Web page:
Student Non-Profits: Selfless or Selfish

Students are depicted with boxes of donation materials for their non-profit organizations. Starting a non-profit organization is marketed as a “silver bullet” towards college admission, but the consequences of doing so solely for college acceptance can be dire.

Courtesy of Vector Stock

Students are depicted with boxes of donation materials for their non-profit organizations. Starting a non-profit organization is marketed as a “silver bullet” towards college admission, but the consequences of doing so solely for college acceptance can be dire.

Empty tubs of Ben and Jerrys, tear stained tissues, and “Driver’s License” on repeat. No this isn’t a high school breakup, it’s college admissions season. For most high school students, college admission season isn’t the shower of acceptances seen on TV shows and in movies. Increasingly, it’s become college rejection season. 

    As acceptance rates keep decreasing, it seems that being conventionally “smart” isn’t enough to get into a top school. With Massachusetts Institute of Technology’s(MIT) acceptance rate dropping to just 6.7% this year, ambitious students have been foraging for a “silver bullet” to guarantee acceptance at such prestigious universities. Many have found their panacea in starting non-profit organizations.

     “Non-profits in general are very valuable contributions to society,” Monte Vista counselor Krisin Tegeler said. “The purpose is to help different causes where there is a specific need, so it can be a very powerful force.”

     Monte Vista senior Ronit Batra is one of many high school students to start a non-profit. During early months of the pandemic, he chose to start his non-profit Help SOAR to bolster the devastated restaurant industry. Help SOAR’s underrepresented mission inspired Batra to start his own organization rather than joining an existing non-profit. “It is deeply gratifying to speak one-on-one with the people you are serving,” Batra said.

     Unfortunately, the passion Batra exudes isn’t ubiquitous among all students who start non-profits. Problems arise when students start these organizations out of selfishness rather than selflessness.

     Nowadays, “Founder and CEO” is a highly coveted title among overachieving high school students. Some will start their own non-profits just to flaunt it in lengthy resumes and college essays. For many, this title doesn’t come without a cost. A price that’s paid by existing non-profit organizations. To legitimize their organizations, high school founders will often seek funding and media exposure. A TED Talk or two, features on local and even national news and a GoFundMe page thrown into the mix might seem impressive to colleges, but the impacts seen by established non-profits in the same field are inevitable.

     Efforts for exposure directly compete with existing non-profits which rely heavily on media attention to obtain funding. As their name suggests, non-profits have no profits, so with diverted funding and a dwindling clientele, non-profits are put in a vulnerable state, where some even have to disband entirely.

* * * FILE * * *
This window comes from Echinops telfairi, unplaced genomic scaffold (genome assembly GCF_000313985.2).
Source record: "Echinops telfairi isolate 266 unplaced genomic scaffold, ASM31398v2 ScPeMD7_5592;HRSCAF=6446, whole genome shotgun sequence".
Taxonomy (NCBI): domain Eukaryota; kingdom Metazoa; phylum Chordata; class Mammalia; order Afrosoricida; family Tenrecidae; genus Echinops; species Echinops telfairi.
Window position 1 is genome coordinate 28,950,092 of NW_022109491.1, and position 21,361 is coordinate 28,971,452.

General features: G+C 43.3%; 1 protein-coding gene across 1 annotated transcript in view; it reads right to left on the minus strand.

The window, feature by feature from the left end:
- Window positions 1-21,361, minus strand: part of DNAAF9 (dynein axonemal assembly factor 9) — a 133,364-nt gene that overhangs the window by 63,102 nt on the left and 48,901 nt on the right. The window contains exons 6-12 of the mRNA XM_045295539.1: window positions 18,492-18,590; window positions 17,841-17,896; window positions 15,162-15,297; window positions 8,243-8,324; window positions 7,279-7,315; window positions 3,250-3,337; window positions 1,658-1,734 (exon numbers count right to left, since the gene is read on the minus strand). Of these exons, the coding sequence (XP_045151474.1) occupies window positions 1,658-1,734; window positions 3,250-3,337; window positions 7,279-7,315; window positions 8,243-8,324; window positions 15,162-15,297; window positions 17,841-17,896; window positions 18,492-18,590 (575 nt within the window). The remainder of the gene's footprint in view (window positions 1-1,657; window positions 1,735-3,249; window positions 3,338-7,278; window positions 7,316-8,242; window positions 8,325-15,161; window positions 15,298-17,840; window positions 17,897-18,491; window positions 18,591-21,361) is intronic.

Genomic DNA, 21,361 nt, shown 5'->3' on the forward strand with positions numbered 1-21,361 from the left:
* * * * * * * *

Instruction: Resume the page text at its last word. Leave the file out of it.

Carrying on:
While some non-profits are forced to dissolve, student non-profits often do so voluntarily. Many students started non-profits have expiration dates that read, “Welcome to [insert ivy league here].” 

     “Students need to be very cautious because there’s a shelf life,” Tegeler said. 

     Without intention to continue fostering non-profits in college, the communities that are helped by these organizations are abandoned. If similar organizations are driven out, participants are truly left with nowhere to go, making the entire operation counteractive. Funding, media attention, and resources poured into organizations result in nothing but acceptance letters for the chairpeople and devastation for the people they are supposed to serve.

     The detriments of non-profits started purely out of self interest don’t even stop there.

Buzzwords like “helping the underserved” or ” supporting marginalized communities” are used to garner pity points while exploiting the groups they claim to help. Minorities are treated like

pawns in the college admissions process, whilst organization founders play a metaphorical game of chess hoping to checkmate their competition.

     The consequences extend beyond people involved with self-serving non-profits, they also affect well intentioned students. “What is happening is admissions offices are seeing this as a cliche,” Tegeler said. Students who are truly passionate about their organization’s cause are

harmed. With the surplus of students starting non-profits, it’s hard for admission officers to tell who is truly altruistic, instead labeling most or all student non-profits as selfishly established.

     On the surface, student non-profits are altruistic, but many are like fireworks. A spark can create flashy displays of light and noise, but the impacts are quickly fleeting. The oversaturation

of student started non-profits is a sad consequence of the gamification of the college admissions system, where getting into a top college is the priority, no matter the carnage. When non-profits serve no other purpose than a couple of sentences in a Common App essay, it’s time to reevaluate who the organization truly serves. To put it briefly, a non-profit should be about fulfilling a mission rather than securing an admission.